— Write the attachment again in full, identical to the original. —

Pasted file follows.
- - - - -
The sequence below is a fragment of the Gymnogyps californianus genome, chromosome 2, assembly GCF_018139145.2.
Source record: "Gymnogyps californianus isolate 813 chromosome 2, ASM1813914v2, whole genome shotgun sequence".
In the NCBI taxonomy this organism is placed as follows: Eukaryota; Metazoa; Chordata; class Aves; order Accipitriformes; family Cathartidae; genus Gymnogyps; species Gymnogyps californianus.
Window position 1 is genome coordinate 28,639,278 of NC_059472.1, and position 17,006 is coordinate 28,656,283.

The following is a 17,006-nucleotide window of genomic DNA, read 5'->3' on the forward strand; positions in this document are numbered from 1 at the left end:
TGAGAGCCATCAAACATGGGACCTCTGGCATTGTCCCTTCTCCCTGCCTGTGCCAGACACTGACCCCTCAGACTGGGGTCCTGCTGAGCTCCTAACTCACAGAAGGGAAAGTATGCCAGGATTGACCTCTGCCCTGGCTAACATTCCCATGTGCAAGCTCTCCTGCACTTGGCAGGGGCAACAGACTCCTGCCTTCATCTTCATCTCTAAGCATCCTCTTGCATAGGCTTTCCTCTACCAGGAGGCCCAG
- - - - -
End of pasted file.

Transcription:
The sequence below is a fragment of the Gymnogyps californianus genome, chromosome 2, assembly GCF_018139145.2.
Source record: "Gymnogyps californianus isolate 813 chromosome 2, ASM1813914v2, whole genome shotgun sequence".
In the NCBI taxonomy this organism is placed as follows: Eukaryota; Metazoa; Chordata; class Aves; order Accipitriformes; family Cathartidae; genus Gymnogyps; species Gymnogyps californianus.
Window position 1 is genome coordinate 28,639,278 of NC_059472.1, and position 17,006 is coordinate 28,656,283.

The following is a 17,006-nucleotide window of genomic DNA, read 5'->3' on the forward strand; positions in this document are numbered from 1 at the left end:
TGAGAGCCATCAAACATGGGACCTCTGGCATTGTCCCTTCTCCCTGCCTGTGCCAGACACTGACCCCTCAGACTGGGGTCCTGCTGAGCTCCTAACTCACAGAAGGGAAAGTATGCCAGGATTGACCTCTGCCCTGGCTAACATTCCCATGTGCAAGCTCTCCTGCACTTGGCAGGGGCAACAGACTCCTGCCTTCATCTTCATCTCTAAGCATCCTCTTGCATAGGCTTTCCTCTACCAGGAGGCCCAG